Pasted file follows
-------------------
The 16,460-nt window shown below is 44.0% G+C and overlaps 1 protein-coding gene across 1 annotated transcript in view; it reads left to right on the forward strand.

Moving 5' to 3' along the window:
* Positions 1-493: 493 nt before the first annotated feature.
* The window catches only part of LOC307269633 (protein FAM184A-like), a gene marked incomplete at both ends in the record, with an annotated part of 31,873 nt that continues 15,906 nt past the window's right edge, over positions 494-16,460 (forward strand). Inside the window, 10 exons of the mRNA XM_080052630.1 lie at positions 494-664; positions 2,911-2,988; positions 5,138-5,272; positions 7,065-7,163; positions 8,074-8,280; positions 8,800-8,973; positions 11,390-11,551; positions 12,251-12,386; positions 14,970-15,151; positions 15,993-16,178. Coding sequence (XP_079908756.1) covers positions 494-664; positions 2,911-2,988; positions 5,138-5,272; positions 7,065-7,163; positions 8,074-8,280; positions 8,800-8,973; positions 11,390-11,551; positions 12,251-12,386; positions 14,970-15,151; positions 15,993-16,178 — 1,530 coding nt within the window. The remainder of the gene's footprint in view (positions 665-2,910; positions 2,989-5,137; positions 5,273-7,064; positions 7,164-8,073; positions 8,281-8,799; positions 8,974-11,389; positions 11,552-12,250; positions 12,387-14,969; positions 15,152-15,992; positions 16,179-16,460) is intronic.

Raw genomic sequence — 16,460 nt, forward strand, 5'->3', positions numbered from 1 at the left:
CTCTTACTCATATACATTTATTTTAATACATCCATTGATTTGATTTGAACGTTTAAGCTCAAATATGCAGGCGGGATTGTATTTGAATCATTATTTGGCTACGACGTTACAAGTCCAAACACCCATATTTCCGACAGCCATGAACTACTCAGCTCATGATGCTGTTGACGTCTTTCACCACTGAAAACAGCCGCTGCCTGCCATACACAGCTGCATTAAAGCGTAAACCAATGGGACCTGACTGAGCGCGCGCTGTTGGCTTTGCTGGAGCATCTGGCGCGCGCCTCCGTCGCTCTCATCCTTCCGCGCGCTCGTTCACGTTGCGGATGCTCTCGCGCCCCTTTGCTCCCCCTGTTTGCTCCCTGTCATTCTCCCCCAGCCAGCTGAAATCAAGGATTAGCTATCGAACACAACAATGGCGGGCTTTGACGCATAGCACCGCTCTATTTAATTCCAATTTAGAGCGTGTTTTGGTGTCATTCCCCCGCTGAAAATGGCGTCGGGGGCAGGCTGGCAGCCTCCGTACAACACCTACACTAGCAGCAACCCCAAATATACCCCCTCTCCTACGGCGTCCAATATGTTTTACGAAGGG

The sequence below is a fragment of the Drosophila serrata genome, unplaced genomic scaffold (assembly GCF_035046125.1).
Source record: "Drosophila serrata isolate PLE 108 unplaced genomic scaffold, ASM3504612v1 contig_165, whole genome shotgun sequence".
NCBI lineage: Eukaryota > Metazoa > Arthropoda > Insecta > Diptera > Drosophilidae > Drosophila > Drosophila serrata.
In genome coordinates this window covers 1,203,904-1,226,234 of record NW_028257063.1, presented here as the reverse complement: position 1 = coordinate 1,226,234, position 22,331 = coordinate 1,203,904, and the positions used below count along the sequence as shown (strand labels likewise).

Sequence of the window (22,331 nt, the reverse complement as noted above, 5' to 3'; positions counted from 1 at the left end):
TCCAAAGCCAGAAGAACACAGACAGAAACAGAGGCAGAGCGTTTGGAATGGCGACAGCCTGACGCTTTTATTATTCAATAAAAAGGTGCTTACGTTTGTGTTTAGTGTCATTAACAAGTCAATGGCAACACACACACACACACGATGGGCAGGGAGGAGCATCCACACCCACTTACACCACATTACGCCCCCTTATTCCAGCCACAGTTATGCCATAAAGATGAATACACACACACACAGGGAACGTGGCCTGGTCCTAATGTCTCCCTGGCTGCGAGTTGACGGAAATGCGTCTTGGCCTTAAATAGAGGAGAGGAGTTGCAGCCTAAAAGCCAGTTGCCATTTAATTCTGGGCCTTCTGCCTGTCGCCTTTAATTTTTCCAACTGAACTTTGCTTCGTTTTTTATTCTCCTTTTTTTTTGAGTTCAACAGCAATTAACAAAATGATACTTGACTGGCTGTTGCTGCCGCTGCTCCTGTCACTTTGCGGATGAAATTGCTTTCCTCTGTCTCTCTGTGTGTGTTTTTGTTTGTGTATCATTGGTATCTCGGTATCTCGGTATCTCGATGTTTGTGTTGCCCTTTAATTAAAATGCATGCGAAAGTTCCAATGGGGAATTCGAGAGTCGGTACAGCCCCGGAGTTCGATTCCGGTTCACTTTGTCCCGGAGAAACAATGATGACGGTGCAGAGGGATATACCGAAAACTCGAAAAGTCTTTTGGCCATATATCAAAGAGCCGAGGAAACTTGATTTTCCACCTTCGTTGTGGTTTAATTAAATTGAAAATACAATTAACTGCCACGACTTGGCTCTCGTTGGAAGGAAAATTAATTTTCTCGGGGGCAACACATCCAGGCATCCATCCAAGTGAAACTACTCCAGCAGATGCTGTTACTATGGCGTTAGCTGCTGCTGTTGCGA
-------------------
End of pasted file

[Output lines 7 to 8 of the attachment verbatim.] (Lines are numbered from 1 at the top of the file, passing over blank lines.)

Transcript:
The sequence below is a fragment of the Drosophila serrata genome, unplaced genomic scaffold (assembly GCF_035046125.1).
Source record: "Drosophila serrata isolate PLE 108 unplaced genomic scaffold, ASM3504612v1 contig_165, whole genome shotgun sequence".